KYSO Flash
Knock-Your-Socks-Off Art and Literature
Issue 9: Spring 2018
Flash Fiction: 547 words


by Carrie Close

She was meeting her new friend Allie for a drink, hoping there would be an attractive man or two, to glance at appreciatively if nothing else. Instead, at the other end of the nearly vacant bar, sat a man she knew from another life—looking an awful lot like a leprechaun with his orange beard and luminous teal t-shirt.

He came over to say hello, give her hug, ask her how she’d been. His bloodshot eyes were disconcerting.

“How old is your kid these days?” she asked.


Later, as she tried to feign interest in the words spilling from Allie’s mouth, she caught him staring at her from across the bar.

“What?” she mouthed.

He shook his head, “Nothing.”

The night wore on as she drank one beer, then another, the cloudy Bissell Substance making her head swirl and her vision hazy.

“Let me buy you a drink,” he said. All vodka and Kahlua and ice. It was undrinkable. She asked the bartender to dump it out while he was in the restroom.

“You’re hanging out with me later,” he said.

“Only if you’ll play for me,” she replied, ordering another Substance before following the leprechaun outside for a smoke. She laughed when she saw the pack of American Spirits, remembering other nights like this one.

“I’ve always loved you,” he said. “I did then and I still do now.”


Around the corner she kissed Allie goodbye—a sloppy wet kiss on the lips that left her holding the brick wall for balance, closing her eyes while she waited for the world to right itself again. She was grateful for the chill in the air that graciously cooled her burning face.

Letting the leprechaun lead the way, she followed him down the darkened sidewalks. She took his hand and slipped the ring off his finger, not wanting to look at it. He led her through the unlocked doors of Merrill Hall, up the stairs to a room with rigid reception-area sofas and a piano.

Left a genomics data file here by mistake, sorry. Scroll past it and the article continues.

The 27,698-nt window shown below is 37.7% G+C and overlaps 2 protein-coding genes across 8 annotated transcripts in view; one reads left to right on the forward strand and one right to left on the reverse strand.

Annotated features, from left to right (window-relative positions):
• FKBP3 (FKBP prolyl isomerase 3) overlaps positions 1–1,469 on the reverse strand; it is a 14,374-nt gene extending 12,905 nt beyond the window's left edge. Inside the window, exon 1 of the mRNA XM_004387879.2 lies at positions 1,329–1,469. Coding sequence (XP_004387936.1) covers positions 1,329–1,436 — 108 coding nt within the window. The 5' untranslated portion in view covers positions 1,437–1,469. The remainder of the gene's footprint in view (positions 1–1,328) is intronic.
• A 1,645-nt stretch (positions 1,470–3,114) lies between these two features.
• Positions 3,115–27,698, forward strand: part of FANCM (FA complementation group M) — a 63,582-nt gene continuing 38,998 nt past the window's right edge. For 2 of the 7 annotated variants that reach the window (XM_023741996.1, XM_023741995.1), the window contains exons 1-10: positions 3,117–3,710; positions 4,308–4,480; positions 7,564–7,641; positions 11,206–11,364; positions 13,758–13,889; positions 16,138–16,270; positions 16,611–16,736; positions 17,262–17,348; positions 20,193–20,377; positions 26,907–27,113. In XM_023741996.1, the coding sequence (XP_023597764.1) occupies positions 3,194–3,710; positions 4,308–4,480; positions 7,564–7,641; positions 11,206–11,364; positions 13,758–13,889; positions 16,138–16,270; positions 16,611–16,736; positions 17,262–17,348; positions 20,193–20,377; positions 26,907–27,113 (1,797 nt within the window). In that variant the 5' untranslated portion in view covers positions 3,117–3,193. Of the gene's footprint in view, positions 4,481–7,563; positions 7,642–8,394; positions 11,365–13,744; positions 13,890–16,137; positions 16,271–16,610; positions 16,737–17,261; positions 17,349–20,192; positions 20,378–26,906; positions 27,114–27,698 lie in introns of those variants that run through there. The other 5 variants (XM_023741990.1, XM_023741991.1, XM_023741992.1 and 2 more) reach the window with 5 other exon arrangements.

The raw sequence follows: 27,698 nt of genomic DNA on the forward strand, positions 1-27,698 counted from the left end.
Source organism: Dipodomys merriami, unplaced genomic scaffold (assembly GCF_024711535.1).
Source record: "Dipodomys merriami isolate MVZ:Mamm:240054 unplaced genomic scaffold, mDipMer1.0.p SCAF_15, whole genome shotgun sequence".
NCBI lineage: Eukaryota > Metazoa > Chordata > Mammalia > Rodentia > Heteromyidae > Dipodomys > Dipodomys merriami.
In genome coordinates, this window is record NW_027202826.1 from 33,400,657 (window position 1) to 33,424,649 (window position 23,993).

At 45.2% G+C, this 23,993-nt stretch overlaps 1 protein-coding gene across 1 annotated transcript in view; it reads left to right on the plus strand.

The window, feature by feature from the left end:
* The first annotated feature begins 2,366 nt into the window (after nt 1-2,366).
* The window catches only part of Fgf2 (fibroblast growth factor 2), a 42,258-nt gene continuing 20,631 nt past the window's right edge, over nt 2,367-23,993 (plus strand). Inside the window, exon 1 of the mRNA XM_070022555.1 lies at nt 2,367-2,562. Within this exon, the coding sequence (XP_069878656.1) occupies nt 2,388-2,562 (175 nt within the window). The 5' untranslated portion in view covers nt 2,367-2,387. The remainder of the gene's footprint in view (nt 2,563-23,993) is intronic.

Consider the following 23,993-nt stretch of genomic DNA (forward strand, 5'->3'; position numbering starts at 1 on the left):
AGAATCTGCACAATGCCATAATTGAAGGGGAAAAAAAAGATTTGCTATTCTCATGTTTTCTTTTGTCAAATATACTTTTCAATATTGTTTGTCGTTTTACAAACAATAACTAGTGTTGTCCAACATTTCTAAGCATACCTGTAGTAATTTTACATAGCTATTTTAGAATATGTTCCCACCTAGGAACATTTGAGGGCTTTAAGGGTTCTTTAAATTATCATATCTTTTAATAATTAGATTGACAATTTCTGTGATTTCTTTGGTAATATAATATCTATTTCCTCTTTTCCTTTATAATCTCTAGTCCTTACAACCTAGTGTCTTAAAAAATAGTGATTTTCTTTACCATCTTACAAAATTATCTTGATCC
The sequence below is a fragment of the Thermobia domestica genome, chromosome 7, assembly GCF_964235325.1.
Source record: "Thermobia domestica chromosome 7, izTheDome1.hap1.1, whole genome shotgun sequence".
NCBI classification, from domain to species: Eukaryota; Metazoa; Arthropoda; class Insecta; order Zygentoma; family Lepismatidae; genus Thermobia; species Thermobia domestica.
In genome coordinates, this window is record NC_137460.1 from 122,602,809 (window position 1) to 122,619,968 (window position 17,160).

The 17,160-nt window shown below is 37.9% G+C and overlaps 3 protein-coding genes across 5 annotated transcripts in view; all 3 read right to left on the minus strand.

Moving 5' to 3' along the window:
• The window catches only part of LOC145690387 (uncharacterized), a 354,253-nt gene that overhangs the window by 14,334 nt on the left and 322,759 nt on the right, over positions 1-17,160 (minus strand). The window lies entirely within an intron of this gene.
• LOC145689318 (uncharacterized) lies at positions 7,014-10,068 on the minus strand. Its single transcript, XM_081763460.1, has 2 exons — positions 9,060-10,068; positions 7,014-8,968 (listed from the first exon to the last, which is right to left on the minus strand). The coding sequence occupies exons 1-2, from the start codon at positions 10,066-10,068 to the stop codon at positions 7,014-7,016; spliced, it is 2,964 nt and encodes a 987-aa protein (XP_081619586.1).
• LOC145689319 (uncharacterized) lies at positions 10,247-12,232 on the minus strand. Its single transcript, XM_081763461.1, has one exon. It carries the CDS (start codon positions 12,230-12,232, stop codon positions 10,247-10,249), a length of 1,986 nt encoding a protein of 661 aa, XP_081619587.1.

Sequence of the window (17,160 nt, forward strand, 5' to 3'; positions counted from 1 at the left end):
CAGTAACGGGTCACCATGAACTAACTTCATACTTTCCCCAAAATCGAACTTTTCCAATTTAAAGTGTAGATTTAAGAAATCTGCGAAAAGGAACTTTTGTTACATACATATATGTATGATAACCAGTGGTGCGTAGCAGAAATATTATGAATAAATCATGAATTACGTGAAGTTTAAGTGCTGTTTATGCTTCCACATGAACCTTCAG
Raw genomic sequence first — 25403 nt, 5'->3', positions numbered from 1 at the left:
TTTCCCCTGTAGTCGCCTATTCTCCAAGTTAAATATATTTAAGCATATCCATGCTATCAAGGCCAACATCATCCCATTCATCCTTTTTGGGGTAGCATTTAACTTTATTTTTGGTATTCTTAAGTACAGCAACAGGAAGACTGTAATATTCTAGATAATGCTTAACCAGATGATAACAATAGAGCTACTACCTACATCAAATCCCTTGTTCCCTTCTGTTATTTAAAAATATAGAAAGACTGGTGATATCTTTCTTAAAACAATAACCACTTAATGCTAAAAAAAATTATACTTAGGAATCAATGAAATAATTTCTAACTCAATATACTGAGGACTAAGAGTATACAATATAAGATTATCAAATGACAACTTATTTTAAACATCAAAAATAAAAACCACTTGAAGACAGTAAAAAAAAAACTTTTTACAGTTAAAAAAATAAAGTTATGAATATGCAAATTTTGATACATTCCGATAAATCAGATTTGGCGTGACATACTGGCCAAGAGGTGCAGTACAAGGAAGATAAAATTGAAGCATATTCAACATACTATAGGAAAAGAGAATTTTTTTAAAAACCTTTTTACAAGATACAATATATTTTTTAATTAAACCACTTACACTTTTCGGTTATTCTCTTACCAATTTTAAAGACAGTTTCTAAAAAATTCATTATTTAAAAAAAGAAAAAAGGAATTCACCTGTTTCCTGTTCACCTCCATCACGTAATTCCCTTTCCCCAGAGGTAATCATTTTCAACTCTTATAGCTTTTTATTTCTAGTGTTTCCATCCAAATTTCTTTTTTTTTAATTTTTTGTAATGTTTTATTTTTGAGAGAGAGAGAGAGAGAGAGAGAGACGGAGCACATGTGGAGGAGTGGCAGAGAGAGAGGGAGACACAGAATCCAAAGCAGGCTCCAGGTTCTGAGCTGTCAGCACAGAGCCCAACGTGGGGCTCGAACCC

While he played she thought of how enthralled she had been with him at sixteen, recalling the memory of curling up next to him in a sleeping bag on the porch of that camp in Industry, looking up at the stars in wonder. She marveled how five years could change everything, could make someone who was once everything to you, nothing, less than nothing. As she watched his torso hunch over the keys, his fingers working some unknown, wasted magic, he felt to her like a ghost, liable to vanish without warning. Part of her wished he would. Another part moved forward, pressing her body against his back and kissing the length of his neck, wanting to make him real.

He wanted to take her there, in the room, but she insisted they go back to her place instead. So the leprechaun drove her through deserted streets, and the night blurred by with the fast-moving light of lamp posts through the car’s windows.


In the morning she found his socks on the floor, the only evidence, aside from his lingering smell, that he’d been there at all. She wasn’t sure what to do with them—wash them, burn them, throw them away, or leave them untouched in the corner.


Carrie Close
Issue 9, Spring 2018

was born and raised in central Maine where she is currently attending the University of Maine at Farmington for Creative Writing. When she’s not in class or staring in agony at a blank Google document, she’s most likely fantasizing about the puppy she wishes she owned.

Publisher’s Note: We’re honored and delighted to be the first to publish work by Carrie Close, and we look forward to presenting more of her stories in future issues.

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